Athens International Airport (ATH)
History, Facts and Overview
A major airport for the city of Athens was planned for many years as a replacement for the 60-year-old Ellinikon International Airport. In 1997, the city's new airport moved a step further towards reality when Athens was announced to be the host of the 2004 Olympic Games. By March 2001, Athens Eleftherios Venizelos Airport (ATH) was fully operational after just 51 weeks of construction work and at the cost of more than 2 billion.
Athens Airport was immediately heaving with passengers and quickly become one of the most important gateways into the south-eastern region of Europe. In 2002, the airport served almost 12 million passengers and began to win a series of prestigious awards. The airport is named after Elefthérios Kyriakos Venizélos, a famous Greek politician from the early 1900s.
The facilities at Athens Airport are a step up from most airports and travellers will find amenities and services to meet their every need. Essential financial services, such as banks and ATMs are available, as well as a wide range of shopping and dining options, designed to make your stay at the airport more comfortable. Airport shops number more than 50 and include designer fashion outlets such as Boss Hugo Boss, Diesel, Hermes, Massimo Dutti and Timberland, all of which are clustered together in departures.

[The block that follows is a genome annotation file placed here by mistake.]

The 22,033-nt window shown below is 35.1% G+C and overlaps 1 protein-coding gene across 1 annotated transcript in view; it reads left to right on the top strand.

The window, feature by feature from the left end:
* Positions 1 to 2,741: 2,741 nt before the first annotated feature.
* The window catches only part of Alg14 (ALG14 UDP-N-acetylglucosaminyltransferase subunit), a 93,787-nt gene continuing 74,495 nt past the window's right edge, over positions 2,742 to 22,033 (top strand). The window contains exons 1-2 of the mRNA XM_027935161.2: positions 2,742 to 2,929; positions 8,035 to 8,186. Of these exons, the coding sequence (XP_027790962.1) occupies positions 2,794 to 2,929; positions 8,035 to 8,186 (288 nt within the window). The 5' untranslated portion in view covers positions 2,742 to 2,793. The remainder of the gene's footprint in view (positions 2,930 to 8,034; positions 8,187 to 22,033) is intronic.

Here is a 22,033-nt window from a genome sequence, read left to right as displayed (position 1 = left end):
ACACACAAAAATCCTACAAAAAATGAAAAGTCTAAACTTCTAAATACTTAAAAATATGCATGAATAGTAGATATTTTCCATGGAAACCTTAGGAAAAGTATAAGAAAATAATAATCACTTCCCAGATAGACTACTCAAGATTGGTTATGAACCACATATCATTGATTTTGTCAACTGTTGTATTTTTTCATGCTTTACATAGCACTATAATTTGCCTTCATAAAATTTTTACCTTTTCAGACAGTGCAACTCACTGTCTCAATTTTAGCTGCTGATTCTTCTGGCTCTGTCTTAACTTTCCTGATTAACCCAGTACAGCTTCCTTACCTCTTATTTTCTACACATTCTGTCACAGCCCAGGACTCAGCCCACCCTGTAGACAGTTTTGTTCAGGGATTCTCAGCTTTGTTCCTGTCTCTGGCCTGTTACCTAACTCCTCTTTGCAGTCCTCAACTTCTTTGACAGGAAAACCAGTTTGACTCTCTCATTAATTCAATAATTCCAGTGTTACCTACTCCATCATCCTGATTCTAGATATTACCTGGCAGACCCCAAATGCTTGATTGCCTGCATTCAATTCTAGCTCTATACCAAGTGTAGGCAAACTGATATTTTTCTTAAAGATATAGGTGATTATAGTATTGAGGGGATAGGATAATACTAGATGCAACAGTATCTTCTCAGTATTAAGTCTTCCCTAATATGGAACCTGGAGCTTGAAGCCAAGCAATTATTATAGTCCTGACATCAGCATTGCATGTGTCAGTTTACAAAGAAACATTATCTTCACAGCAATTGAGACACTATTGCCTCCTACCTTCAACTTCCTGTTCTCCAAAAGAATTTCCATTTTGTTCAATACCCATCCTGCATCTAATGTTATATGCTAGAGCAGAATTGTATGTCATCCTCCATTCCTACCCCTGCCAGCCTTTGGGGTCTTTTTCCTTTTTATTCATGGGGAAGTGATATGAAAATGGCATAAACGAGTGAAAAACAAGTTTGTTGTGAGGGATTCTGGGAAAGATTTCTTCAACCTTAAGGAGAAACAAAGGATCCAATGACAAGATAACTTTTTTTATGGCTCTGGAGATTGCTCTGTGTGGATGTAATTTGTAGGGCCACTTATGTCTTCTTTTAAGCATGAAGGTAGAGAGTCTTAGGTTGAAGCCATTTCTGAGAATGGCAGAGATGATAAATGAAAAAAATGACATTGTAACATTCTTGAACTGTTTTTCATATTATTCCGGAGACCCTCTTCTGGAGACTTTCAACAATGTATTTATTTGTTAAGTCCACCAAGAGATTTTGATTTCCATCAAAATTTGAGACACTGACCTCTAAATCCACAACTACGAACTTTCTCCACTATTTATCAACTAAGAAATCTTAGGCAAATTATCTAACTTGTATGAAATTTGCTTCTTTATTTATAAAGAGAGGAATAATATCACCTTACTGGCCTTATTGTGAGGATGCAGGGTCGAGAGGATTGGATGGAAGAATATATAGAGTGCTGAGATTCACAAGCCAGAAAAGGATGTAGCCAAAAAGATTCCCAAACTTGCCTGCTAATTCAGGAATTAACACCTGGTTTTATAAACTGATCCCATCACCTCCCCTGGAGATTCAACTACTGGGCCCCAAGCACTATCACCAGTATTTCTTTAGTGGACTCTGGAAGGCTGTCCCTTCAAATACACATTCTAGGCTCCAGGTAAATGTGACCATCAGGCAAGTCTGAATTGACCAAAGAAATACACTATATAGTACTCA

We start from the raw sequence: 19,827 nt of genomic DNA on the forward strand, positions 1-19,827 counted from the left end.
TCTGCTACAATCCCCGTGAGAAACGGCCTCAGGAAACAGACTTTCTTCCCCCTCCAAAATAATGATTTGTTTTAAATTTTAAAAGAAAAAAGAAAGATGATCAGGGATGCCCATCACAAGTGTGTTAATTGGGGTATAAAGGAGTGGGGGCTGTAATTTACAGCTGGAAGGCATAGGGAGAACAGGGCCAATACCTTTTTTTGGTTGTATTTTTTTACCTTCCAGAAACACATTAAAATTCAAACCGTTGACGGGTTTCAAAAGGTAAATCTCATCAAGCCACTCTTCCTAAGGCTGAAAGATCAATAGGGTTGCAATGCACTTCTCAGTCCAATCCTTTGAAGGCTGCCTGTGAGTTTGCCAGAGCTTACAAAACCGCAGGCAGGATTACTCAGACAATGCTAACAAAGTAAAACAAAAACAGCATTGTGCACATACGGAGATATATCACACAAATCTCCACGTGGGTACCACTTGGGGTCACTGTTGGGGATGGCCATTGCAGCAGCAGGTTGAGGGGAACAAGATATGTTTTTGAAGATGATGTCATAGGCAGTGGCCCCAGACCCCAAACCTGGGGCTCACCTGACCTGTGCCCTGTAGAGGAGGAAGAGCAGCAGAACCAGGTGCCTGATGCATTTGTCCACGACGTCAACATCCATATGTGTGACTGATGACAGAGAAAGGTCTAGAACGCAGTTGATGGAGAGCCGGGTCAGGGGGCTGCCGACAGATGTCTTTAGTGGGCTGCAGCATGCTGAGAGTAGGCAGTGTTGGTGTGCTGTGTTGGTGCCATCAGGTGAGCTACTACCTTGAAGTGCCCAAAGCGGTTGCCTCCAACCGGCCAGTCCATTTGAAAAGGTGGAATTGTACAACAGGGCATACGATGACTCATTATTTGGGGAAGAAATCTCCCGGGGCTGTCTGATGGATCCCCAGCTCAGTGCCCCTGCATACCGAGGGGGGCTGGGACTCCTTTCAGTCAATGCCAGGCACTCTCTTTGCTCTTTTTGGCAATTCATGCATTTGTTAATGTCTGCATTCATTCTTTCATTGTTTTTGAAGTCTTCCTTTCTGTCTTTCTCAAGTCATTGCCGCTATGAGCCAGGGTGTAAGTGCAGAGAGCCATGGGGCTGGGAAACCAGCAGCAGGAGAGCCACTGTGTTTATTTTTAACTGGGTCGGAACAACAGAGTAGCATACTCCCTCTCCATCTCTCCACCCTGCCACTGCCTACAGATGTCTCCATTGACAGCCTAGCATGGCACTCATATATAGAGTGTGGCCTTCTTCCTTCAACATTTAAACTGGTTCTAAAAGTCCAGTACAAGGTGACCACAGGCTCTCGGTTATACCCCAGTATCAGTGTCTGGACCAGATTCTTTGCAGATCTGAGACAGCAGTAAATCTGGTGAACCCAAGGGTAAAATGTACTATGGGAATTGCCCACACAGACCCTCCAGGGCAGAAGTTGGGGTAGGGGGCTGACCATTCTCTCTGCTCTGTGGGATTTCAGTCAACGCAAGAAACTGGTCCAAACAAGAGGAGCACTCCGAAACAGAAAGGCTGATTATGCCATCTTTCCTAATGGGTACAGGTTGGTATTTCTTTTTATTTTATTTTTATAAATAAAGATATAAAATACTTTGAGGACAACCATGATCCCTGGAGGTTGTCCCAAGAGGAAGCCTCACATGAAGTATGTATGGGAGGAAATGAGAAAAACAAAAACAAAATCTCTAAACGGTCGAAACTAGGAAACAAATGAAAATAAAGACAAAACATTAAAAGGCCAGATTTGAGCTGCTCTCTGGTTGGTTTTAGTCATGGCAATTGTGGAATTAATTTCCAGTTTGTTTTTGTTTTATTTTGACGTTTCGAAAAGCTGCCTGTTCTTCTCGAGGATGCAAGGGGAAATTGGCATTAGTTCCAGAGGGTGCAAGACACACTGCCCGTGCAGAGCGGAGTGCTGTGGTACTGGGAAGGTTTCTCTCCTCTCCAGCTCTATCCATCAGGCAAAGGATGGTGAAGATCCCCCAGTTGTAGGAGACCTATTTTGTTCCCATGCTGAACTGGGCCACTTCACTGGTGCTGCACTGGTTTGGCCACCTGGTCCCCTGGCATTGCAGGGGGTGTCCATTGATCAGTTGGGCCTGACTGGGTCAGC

In total there are around 15 eateries of various descriptions at Athens Eleftherios Venizelos Airport, serving everything from freshly made coffee to a feast of Mediterranean dishes. Fine dining is available at the Olive Tree restaurant on the second floor. The airport's business facilities are superb, with media and business centres offering comprehensive business services.